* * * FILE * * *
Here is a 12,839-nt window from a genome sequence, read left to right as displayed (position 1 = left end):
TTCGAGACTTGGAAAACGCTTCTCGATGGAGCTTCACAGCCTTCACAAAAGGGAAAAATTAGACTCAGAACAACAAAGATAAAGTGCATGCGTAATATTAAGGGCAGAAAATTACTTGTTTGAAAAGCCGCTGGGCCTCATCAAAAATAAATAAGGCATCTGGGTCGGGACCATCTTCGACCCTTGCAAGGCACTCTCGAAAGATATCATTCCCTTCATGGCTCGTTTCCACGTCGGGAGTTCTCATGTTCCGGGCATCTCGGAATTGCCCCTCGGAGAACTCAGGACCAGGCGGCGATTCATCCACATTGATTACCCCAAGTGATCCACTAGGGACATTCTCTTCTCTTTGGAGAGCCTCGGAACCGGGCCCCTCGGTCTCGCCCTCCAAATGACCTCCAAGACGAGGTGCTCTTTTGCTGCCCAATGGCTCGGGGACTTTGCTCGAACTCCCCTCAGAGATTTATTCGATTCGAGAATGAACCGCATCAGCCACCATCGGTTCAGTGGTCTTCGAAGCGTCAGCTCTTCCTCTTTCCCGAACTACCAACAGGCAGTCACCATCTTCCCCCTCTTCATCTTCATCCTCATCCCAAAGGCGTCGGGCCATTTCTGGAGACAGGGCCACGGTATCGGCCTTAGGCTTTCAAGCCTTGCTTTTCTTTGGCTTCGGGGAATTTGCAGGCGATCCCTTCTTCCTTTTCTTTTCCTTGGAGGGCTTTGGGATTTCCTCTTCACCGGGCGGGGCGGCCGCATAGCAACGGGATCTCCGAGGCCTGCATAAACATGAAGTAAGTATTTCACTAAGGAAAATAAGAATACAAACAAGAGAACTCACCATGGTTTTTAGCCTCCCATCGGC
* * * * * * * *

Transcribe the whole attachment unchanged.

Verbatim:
Here is a 12,839-nt window from a genome sequence, read left to right as displayed (position 1 = left end):
TTCGAGACTTGGAAAACGCTTCTCGATGGAGCTTCACAGCCTTCACAAAAGGGAAAAATTAGACTCAGAACAACAAAGATAAAGTGCATGCGTAATATTAAGGGCAGAAAATTACTTGTTTGAAAAGCCGCTGGGCCTCATCAAAAATAAATAAGGCATCTGGGTCGGGACCATCTTCGACCCTTGCAAGGCACTCTCGAAAGATATCATTCCCTTCATGGCTCGTTTCCACGTCGGGAGTTCTCATGTTCCGGGCATCTCGGAATTGCCCCTCGGAGAACTCAGGACCAGGCGGCGATTCATCCACATTGATTACCCCAAGTGATCCACTAGGGACATTCTCTTCTCTTTGGAGAGCCTCGGAACCGGGCCCCTCGGTCTCGCCCTCCAAATGACCTCCAAGACGAGGTGCTCTTTTGCTGCCCAATGGCTCGGGGACTTTGCTCGAACTCCCCTCAGAGATTTATTCGATTCGAGAATGAACCGCATCAGCCACCATCGGTTCAGTGGTCTTCGAAGCGTCAGCTCTTCCTCTTTCCCGAACTACCAACAGGCAGTCACCATCTTCCCCCTCTTCATCTTCATCCTCATCCCAAAGGCGTCGGGCCATTTCTGGAGACAGGGCCACGGTATCGGCCTTAGGCTTTCAAGCCTTGCTTTTCTTTGGCTTCGGGGAATTTGCAGGCGATCCCTTCTTCCTTTTCTTTTCCTTGGAGGGCTTTGGGATTTCCTCTTCACCGGGCGGGGCGGCCGCATAGCAACGGGATCTCCGAGGCCTGCATAAACATGAAGTAAGTATTTCACTAAGGAAAATAAGAATACAAACAAGAGAACTCACCATGGTTTTTAGCCTCCCATCGGC